Strategies and solutions can be applied to limit network traffic or identify suspicious traffic and block it. For example, limiting the rate of requests that can be received within a certain window of time can slow down a typical DDoS attack and limit the impact. A web application firewall (WAF) can be used to block application layer DDoS attacks by preventing malicious traffic from accessing the target server. Filters can be established to block certain types of requests based on activity that is suspicious.

Scattering network traffic

An Anycast network can be used to scatter network traffic across distributed servers, allowing the network as a whole to continue working despite high volumes of incoming traffic.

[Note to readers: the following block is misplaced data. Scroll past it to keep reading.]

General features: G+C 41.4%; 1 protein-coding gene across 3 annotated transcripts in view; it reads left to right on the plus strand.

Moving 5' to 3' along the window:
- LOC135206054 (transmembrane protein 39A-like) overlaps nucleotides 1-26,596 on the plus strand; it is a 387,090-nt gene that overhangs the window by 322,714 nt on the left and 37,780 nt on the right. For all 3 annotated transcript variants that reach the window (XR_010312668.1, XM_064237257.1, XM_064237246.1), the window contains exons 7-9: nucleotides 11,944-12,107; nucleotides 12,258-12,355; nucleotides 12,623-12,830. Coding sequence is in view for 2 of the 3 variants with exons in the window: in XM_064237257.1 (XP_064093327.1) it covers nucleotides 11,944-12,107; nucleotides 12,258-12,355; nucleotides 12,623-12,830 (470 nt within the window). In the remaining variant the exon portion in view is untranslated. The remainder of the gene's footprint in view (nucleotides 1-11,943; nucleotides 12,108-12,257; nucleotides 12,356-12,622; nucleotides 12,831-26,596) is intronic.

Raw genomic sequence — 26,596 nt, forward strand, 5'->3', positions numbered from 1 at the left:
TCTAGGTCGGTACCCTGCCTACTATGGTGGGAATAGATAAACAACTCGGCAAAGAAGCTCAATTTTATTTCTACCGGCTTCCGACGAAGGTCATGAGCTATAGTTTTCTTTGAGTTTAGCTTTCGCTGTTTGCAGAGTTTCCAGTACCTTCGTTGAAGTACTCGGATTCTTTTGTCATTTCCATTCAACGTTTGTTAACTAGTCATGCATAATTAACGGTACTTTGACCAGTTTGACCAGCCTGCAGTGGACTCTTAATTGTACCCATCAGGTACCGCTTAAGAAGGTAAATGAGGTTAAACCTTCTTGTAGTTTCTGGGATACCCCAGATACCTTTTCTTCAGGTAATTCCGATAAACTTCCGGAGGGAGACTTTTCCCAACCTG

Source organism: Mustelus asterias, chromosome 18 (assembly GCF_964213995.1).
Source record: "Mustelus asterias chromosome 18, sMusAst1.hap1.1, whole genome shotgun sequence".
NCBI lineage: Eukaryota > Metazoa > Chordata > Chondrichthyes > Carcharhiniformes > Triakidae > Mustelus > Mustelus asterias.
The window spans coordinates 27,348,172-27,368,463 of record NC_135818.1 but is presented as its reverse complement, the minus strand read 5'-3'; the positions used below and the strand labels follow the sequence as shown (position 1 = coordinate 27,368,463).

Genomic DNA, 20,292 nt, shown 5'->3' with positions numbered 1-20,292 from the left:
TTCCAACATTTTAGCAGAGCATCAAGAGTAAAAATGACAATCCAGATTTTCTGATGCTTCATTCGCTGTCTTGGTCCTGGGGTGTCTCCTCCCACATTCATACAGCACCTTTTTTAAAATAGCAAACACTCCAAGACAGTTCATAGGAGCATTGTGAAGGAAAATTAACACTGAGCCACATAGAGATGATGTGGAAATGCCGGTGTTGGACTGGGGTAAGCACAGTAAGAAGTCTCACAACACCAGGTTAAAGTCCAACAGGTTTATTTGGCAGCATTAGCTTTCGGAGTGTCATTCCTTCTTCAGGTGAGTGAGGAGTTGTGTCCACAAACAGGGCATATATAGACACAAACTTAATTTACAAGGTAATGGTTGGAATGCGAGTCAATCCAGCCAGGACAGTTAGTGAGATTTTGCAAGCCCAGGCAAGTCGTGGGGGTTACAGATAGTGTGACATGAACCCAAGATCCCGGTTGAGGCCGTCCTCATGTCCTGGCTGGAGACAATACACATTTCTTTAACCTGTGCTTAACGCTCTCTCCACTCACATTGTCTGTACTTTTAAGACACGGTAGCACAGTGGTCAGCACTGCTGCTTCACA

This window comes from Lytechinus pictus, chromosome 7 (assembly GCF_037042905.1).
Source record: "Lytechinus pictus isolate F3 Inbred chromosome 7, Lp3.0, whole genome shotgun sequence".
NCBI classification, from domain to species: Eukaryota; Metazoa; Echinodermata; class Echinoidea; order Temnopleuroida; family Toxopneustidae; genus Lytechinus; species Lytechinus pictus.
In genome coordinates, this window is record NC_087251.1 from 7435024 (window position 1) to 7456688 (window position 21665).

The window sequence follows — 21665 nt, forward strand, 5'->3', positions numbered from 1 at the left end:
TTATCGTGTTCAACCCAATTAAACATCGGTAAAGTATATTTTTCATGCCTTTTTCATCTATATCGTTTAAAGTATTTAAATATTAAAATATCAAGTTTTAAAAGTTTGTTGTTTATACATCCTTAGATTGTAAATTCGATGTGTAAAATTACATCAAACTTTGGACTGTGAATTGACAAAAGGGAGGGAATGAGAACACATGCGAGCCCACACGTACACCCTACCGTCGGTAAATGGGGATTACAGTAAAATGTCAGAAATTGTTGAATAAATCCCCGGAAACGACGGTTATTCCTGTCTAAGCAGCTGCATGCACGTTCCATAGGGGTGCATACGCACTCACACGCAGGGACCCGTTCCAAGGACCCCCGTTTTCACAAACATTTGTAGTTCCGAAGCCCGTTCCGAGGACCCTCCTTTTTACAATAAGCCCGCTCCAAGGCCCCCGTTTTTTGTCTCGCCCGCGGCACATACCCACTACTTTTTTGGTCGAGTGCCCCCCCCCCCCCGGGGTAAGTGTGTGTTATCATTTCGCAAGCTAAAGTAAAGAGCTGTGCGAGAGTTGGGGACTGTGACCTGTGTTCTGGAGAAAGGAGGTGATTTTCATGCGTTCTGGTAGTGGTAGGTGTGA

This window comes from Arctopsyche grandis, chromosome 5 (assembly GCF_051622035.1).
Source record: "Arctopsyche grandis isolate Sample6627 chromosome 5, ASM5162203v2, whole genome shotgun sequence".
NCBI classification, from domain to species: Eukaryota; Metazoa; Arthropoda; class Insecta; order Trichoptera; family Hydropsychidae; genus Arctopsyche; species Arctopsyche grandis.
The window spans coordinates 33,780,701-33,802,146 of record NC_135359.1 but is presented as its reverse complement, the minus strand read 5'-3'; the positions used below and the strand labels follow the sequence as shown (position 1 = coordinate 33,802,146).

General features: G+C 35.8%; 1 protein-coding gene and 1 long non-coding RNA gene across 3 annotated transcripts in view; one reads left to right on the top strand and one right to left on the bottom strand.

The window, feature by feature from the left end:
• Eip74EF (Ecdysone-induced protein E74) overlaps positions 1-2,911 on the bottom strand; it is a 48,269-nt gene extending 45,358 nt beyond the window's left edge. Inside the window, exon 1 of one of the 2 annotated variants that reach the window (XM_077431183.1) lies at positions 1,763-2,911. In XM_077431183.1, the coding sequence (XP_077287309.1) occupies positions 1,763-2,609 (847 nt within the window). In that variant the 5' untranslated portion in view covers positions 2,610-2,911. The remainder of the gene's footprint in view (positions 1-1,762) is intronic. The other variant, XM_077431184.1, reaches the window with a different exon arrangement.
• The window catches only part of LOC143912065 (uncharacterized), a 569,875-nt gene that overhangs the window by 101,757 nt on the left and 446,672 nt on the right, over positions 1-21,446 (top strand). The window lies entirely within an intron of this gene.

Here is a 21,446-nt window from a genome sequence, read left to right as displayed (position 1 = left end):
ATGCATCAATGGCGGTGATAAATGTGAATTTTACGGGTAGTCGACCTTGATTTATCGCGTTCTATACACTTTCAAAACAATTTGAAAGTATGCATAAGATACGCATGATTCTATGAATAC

SASE for comprehensive DDoS prevention

As hackers are becoming more sophisticated, malicious traffic is becoming more difficult to differentiate from that of legitimate users. Attacks are being launched via many different vectors and malicious traffic can leverage random patterns that are hard to identify as an attack. Attacks may also combine different types of DDoS tactics, requiring a more complex mitigation strategy.

Using a Zero Trust Security Service Edge (SSE) solution, like Ericom, allows companies to ensure that their network is secure at every entry point. It also provides visibility into network traffic and applies policies at the edge, to keep apps and resources secure, ensuring maximum reliability and minimal downtime.


Moving to a Zero Trust isolation-based security approach is faster and easier than you think.